Identifying Potentially Trafficked Persons
If you are a service provider, remember that it is not your role to determine for certain that a person has been trafficked. Your responsibility is to offer support, protection, escape, recovery or a referral to other agencies.
A comprehensive list of services is available at www.pssg.gov.bc.ca/octiptraining.
Whether you are a member of the public or a service provider, consider the following signs to look for.
Signs of abuse and control
- Believes they must work against their will.
- Is unable to leave their current situation.
- Shows signs that their movements are being controlled.
- Is subject to violence or threats of violence against themselves or loved ones.
- Suffers injuries that appear to be the result of an assault.
- Suffers injuries or impairments typical of certain jobs or control measures such as cigarette burns or branding tattoos.
- Is distrustful of the authorities.
- Is afraid of revealing their immigration status.
- Does not have their passport or other travel or identity documents.
- Has false identity or travel documents.
- Is found somewhere likely to be used for exploiting people, for example a drug lab.
- Is unfamiliar with the local language.
- Does not know their home or work address.
- Allows others to speak for them when addressed directly.
- Is forced to work under unhealthy or unsafe conditions.
- Is disciplined through punishment.
- Receives little or no pay.
- Works excessively long hours over long periods.
- Has no access to medical care.
- Has limited contact with their families or with people outside their immediate environment.
- Believes they are bonded by debt.
- Is in a situation of dependence.
- Comes from a place known to be a source of human trafficking.
Signs that a child may be trafficked
- Does not have or cannot reach a parent or guardian.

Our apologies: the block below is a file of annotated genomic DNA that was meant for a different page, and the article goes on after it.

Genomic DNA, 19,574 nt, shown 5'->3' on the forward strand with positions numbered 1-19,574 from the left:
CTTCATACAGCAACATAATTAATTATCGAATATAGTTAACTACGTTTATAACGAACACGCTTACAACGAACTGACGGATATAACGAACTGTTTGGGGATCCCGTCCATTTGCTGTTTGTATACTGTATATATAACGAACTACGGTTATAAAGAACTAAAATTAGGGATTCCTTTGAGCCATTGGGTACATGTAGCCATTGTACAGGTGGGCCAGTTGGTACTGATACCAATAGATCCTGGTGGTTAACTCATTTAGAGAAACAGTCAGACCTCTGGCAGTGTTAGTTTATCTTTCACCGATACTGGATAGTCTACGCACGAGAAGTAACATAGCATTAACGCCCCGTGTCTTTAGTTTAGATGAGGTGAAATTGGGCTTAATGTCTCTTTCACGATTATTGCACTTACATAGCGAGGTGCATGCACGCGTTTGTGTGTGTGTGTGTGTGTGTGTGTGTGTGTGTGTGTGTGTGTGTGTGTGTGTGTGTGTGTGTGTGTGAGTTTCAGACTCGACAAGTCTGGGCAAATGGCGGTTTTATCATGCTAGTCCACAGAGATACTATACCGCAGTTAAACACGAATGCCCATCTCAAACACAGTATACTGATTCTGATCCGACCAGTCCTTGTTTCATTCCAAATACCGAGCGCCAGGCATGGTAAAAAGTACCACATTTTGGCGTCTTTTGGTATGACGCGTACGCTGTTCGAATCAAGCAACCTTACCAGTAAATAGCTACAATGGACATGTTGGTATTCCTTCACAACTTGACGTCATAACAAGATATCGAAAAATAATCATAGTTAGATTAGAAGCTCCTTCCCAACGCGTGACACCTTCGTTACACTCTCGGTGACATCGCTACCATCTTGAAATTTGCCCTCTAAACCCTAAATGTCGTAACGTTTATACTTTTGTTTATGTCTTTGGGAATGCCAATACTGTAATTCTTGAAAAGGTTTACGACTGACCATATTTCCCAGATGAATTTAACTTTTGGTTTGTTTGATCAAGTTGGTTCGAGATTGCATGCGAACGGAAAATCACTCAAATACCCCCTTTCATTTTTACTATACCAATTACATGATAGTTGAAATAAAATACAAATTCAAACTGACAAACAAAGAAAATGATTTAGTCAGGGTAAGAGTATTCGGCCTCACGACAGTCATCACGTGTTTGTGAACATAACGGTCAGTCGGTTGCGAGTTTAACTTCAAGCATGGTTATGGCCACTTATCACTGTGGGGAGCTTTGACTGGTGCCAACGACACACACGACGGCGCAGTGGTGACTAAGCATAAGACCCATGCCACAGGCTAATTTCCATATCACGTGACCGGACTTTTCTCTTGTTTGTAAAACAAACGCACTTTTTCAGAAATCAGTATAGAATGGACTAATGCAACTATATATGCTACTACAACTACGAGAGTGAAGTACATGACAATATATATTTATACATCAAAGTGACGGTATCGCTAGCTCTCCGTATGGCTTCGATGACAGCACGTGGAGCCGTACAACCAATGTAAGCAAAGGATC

- Looks intimidated and does not behave like a typical child their age.
- Has no friends of their own age outside of work or time to play.
- Lives with someone not related to them and not a guardian.
- Does not go to school.
- Eats apart from other members of the "family" or eats only left overs.
- Does work that is not suitable for children.
- Travels unaccompanied or in groups with people who are not relatives.
The following might also indicate that children have been trafficked:
- The presence of child-sized clothing typically worn for doing manual or sex work.
- Toys, beds and children’s clothing in inappropriate places such as brothels and factories.
- An adult claims that they have "found" an unaccompanied child.
Signs that a person is living in domestic servitude
- Lives with a family and has no private space.
- Sleeps in a shared or inappropriate space.
- Does not eat with the rest of the family or gets only left overs.
- Is unable to leave the home at all, or may only leave in the company of a member of the household.
- Is expected to be available to work up to 24 hours a day, with few or no days off.
- Has been physically or sexually assaulted by her employer or members of the household or is subject to abuse or threats.
Signs that a person is being sexually exploited
- Moves from one brothel to the next or works in various locations.
- Is escorted whenever they go.
- Has tattoos or other marks indicating "ownership" by their exploiters.
- Works long hours with few if any days off.
- Sleeps where they work.
- Lives or travels in a group, sometimes with other women who do not speak the same language.
- Has clothes typically worn for sex work.
- Knows only how to say sex-related words in the local language or in the language of the client group.
- Has no cash of their own and cannot show any identity documents.
- Suffers from drug or alcohol addiction, or from malnutrition.
- Has scars or injuries, or other signs of abuse or torture.
Signs that a person is being exploited for labour
- Lives in groups in the same place where they work and leaves those premises infrequently, if at all (and only with their employer).
- Lives in degraded, unsuitable places, such as an old barn or storage shed.
- Works in unhealthy or unsafe conditions and for excessively long hours.
- Does not have the right clothing or protective gear for the job.
- Receives little or no pay and has no labour contract or contract is overly restrictive.
- Depends on their employer for work, transportation and accommodation.
- Is subject to security measures preventing them from leaving the work premises.
- Is disciplined through fines.
- Is subjected to insults, abuse, threats or violence.
|This information applies to British Columbia, Canada. Last reviewed for legal accuracy by People's Law School, 2014.|
|Human Trafficking in Canada © People's Law School is, except for the images, licensed under a Creative Commons Attribution-NonCommercial-ShareAlike 2.5 Canada Licence.|